SCHOFIELD BARRACKS — Soldiers of 3rd Brigade Combat Team, “Broncos,” 25th Infantry Division, conducted Operation Mangoday on various training areas throughout Hawaii, Aug. 6-8. Operation Mangoday is a leader assessment and a leader development exercise intended to assess captains and put them under duress and deprivation under a physically and mentally challenging environment, while working with their peers to see how they handle training, said Col. Brian S. Eifler, commander of 3rd BCT, 25th ID. Capt. Henry S. Zhang, Bravo Troop commander; 3rd Battalion, 4th Cavalry Regiment; 3rd BCT, explained how the training was tough but very realistic. “We went into the event not knowing what’s going to come next, so there was no way to prepare. The unknown distance road march was the most difficult part for me because the terrain was tough, and there was pretty much one way to go and that’s up,” Zhang said. Zhang added that the operation presented an even tougher challenge: to be in charge of your peers. “Being in charge of your peers is one of the hardest things you can do in the Army, and that presented a different perspective for all of us,” Zhang said.

pany, 3rd Brigade Special Troops Battalion, 3rd BCT, said the training brought him back to the lowest level of soldiering. “It makes you remember just how hard it is for them to stay detailed, even with they’re tired and even when they need things for themselves,” Grace said. “It gives you an idea once you become a commander of what their jobs they have and how hard it will be for them to do those jobs.” Grace said the duty position of the platoon sergeant was the hardest job he had because “they have to be on top of everything.” He said he found a new respect for the Noncommissioned Officer Corps. The burden of lack of sleep added a whole new element to the game, and Grace said, “Everyone can live off of one MRE (Meals Ready to Eat) a day, but two days without sleep … it starts to make easy decisions a lot harder.” Eifler said, “They learn about themselves and become better when they’re being pushed a little further to see how they can improve and how good they are when they’re assessed, giving them an incredibly difficult task that even a seasoned unit would have trouble with.”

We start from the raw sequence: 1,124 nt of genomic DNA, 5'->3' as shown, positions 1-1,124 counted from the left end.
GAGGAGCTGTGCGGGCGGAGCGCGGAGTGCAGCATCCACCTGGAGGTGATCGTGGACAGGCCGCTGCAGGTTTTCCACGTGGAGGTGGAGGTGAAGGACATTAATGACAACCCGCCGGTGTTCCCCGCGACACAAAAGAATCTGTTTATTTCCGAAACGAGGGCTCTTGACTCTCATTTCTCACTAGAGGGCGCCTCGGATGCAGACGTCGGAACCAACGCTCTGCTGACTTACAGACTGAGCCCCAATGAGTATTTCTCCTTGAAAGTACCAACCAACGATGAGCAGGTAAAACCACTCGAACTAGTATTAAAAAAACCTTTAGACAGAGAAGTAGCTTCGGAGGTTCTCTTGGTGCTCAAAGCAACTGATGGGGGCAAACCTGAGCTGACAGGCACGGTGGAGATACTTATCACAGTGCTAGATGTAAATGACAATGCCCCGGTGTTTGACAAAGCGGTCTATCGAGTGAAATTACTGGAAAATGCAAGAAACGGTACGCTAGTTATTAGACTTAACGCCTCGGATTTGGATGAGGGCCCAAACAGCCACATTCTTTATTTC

“There’s always room for improvement,” added Eifler, Other officers waiting to assume command, like Capt. who plans to do this same kind of exercise again for Brian M. Grace, Headquarters and Headquarters Com- the new officers that come to the Bronco Brigade.